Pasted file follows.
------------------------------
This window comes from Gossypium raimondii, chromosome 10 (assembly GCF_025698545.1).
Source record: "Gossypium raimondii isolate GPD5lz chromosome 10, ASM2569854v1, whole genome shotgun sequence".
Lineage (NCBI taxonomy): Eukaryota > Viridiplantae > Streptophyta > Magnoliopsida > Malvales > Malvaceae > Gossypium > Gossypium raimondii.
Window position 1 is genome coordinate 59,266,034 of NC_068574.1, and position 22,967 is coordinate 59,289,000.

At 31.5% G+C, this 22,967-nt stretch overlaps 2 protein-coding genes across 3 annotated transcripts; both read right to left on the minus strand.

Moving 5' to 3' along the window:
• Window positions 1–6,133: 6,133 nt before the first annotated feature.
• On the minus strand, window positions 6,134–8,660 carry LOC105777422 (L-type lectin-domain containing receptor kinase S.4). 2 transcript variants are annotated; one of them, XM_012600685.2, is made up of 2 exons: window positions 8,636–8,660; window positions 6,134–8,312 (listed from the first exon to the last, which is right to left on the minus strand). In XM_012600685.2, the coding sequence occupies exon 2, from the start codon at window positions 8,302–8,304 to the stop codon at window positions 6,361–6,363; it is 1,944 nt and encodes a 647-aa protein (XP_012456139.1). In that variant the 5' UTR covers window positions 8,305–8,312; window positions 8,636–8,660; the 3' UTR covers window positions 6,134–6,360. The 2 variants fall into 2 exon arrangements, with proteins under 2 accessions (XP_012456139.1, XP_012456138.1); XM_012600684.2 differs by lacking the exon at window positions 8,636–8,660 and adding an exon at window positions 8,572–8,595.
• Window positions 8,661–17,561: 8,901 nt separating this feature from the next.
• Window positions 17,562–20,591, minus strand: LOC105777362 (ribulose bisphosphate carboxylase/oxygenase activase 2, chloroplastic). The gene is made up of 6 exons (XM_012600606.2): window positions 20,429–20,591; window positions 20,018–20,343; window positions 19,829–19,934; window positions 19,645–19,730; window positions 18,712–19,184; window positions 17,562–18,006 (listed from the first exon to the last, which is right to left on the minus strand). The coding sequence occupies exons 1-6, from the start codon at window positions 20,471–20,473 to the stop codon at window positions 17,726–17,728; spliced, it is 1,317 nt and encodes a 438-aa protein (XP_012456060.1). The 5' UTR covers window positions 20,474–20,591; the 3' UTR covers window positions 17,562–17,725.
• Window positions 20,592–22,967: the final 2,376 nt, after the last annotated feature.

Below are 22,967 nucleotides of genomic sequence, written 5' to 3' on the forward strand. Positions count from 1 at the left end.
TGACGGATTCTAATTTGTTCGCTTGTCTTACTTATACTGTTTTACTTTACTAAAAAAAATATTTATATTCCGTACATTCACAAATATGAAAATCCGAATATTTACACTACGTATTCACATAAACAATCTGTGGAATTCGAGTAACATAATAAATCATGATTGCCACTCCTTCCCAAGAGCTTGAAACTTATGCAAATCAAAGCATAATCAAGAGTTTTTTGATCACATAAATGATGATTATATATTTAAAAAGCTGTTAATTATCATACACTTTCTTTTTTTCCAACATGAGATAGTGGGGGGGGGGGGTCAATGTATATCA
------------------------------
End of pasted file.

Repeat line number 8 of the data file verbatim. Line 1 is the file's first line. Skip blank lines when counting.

• On the minus strand, window positions 6,134–8,660 carry LOC105777422 (L-type lectin-domain containing receptor kinase S.4). 2 transcript variants are annotated; one of them, XM_012600685.2, is made up of 2 exons: window positions 8,636–8,660; window positions 6,134–8,312 (listed from the first exon to the last, which is right to left on the minus strand). In XM_012600685.2, the coding sequence occupies exon 2, from the start codon at window positions 8,302–8,304 to the stop codon at window positions 6,361–6,363; it is 1,944 nt and encodes a 647-aa protein (XP_012456139.1). In that variant the 5' UTR covers window positions 8,305–8,312; window positions 8,636–8,660; the 3' UTR covers window positions 6,134–6,360. The 2 variants fall into 2 exon arrangements, with proteins under 2 accessions (XP_012456139.1, XP_012456138.1); XM_012600684.2 differs by lacking the exon at window positions 8,636–8,660 and adding an exon at window positions 8,572–8,595.